Father Andrew Britz, rest in peace

 

Father Andrew Britz and Dennis Gruending, November 2011

I received word on February 14 that my old friend father Andrew Britz had died of a heart attack in Saskatoon at age 71. I had known Andrew since the 1960s when I attended a boarding school run by the Benedictine monks at St. Peter’s Abbey near Humboldt, Saskatchewan. In the early 1980s Andrew became editor of the Prairie Messenger, a newspaper published by the monks since 1904.

I return to Saskatchewan every summer to visit friends and relatives and in 2008 I spent several hours with Andrew, by then ill with Parkinson’s disease. He asked if I would work with him to compile an anthology of his best writing during a long tenure as editor, which ended in 2004. Our collaboration  resulted in a book called Truth to Power: The Journalism of a Benedictine Monk, which has been released by Kingsley Publishing of Calgary. It was a project that gave Andrew great pleasure in what were to be the twilight years of his life. 

The book delves into debates and issues that have raged in Canadian church and society for the past twenty-five years: birth control, abortion, euthanasia, priestly celibacy, ordination of women, the church’s treatment of homosexuals, fundamentalism, ecumenism, sexual abuse, economic injustice, environmental abuse, and militarism. Andrew was, and remains, deeply committed to his church but he was fearless in speaking truth to popes and prime ministers, capitalists and clerics. His efforts were often not appreciated by those in power, not to mention some of his more traditional readers. There were discreet and at times public complaints about him to his abbot but Andrew’s monastic community protected him and allowed him to speak courageously. He called the church to a new age in the service of humanity.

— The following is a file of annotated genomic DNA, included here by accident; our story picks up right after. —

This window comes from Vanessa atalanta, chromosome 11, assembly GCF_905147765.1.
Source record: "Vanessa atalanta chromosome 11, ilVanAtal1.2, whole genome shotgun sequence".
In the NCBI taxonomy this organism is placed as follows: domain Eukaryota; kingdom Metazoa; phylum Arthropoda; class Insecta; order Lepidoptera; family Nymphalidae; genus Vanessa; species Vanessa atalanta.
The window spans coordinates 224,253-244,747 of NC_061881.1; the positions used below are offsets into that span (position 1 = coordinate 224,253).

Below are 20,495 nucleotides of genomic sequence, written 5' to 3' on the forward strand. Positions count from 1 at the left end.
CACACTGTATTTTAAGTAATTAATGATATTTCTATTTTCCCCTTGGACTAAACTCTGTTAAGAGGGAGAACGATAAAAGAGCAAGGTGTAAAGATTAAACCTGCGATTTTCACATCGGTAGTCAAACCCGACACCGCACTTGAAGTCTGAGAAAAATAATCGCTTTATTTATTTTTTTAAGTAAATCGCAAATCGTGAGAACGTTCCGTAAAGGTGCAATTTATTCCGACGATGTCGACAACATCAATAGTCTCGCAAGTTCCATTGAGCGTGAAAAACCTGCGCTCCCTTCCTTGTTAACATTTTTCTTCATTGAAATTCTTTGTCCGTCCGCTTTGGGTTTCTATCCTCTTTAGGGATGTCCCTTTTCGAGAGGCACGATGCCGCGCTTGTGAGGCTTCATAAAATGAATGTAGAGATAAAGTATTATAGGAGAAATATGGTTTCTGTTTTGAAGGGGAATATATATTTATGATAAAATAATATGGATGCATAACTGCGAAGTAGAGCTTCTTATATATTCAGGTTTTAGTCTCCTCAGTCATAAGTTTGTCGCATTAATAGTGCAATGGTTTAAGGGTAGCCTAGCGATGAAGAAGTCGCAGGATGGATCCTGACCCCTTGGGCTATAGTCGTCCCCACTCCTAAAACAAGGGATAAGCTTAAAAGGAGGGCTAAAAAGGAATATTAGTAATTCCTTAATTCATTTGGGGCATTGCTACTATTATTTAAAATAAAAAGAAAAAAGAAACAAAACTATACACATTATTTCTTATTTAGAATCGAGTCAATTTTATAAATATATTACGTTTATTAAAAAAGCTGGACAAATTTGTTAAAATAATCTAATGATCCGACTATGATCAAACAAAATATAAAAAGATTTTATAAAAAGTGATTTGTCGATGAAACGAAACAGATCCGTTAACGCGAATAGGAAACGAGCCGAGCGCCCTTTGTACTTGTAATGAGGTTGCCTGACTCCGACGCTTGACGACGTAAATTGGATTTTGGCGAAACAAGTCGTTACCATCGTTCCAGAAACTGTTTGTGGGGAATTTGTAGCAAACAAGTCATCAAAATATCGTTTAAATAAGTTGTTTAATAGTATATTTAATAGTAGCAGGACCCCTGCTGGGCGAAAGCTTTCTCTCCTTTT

Andrew had written perhaps 2000 editorials during his long and impressive tenure as editor. He asked Sister Marian Noll and Maureen Weber, two former colleagues at the Prairie Messenger, to help him winnow that number down, and then he and I reduced it even further. I suggested that we ask two prominent and knowledgeable Canadians to read the manuscript and to write chapters commenting on Andrew’s writing and why it remains important for church and society today. Dr. Mary Jo Leddy is well-known author and activist, and Dr. John Thompson, a sociologist, is the former principal of a St. Thomas More College at the University of Saskatchewan.

Thompson wrote this in his chapter analyzing Andrew’s work: “These editorials are engaging, eloquent and memorable in their language, subtle humour and clarity. They are words about the Word that is the Lord among us with which we fashion ourselves together in the Lord’s image as the People of God.”

Leddy wrote, “The editorials assembled in this book tackle hot button topics: birth control, abortion, condoms, clergy abuse, sexism in the church. But in a way that gave full weight to the substantial wisdom of the Catholic tradition. This book could be called a textbook in political discernment.”